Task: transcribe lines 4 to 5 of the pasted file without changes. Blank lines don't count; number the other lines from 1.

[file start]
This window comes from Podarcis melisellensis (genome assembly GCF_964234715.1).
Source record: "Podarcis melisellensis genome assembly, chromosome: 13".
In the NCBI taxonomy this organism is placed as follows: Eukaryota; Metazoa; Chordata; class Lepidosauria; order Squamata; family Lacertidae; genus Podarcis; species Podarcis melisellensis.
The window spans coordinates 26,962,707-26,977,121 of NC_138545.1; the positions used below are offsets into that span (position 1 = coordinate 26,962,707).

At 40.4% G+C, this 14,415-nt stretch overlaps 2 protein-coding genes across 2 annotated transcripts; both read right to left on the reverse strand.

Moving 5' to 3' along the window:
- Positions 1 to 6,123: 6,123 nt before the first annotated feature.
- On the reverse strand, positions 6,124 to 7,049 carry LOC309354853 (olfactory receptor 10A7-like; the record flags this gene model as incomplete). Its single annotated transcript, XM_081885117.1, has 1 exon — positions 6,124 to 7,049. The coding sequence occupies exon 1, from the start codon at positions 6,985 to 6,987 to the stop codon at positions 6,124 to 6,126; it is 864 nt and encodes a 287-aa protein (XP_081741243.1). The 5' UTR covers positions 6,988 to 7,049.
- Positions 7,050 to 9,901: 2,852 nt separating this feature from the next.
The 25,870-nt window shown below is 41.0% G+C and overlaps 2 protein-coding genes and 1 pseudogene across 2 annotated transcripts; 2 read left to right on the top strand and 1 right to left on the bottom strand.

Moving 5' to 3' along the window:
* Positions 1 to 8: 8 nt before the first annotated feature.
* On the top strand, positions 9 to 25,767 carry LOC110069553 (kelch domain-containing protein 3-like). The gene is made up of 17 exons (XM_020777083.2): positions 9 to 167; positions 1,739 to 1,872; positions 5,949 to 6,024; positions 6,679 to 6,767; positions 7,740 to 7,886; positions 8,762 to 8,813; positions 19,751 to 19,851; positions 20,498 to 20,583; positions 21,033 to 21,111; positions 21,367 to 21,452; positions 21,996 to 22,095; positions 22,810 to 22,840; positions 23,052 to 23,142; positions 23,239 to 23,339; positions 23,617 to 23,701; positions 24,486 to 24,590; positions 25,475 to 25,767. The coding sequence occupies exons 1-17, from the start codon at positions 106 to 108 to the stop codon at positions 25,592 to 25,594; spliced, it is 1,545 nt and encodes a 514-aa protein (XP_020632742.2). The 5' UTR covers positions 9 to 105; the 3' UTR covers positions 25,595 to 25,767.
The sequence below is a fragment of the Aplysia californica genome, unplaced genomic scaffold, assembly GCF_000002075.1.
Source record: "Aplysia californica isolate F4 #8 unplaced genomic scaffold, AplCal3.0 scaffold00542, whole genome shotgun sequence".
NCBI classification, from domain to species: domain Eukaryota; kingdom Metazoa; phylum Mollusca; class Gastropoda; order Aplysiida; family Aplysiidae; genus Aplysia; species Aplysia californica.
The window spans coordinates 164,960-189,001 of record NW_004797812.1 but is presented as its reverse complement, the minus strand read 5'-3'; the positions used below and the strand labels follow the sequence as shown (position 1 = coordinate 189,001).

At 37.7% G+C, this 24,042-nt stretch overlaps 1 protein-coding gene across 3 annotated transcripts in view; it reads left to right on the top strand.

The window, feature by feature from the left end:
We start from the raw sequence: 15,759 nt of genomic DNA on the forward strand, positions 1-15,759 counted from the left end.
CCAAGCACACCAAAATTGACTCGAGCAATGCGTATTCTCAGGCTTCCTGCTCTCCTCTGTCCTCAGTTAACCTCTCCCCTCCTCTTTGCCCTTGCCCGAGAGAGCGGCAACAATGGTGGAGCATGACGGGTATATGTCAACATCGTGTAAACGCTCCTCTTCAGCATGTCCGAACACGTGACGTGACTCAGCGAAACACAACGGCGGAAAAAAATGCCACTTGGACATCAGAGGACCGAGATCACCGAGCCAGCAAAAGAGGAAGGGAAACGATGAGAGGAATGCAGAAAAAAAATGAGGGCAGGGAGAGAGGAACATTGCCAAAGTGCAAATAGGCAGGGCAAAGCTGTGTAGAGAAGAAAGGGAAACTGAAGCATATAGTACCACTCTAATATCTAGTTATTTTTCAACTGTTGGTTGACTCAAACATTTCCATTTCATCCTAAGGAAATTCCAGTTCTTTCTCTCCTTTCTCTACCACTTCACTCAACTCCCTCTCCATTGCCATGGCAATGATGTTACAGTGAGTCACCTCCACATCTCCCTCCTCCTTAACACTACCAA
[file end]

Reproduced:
The window spans coordinates 26,962,707-26,977,121 of NC_138545.1; the positions used below are offsets into that span (position 1 = coordinate 26,962,707).

At 40.4% G+C, this 14,415-nt stretch overlaps 2 protein-coding genes across 2 annotated transcripts; both read right to left on the reverse strand.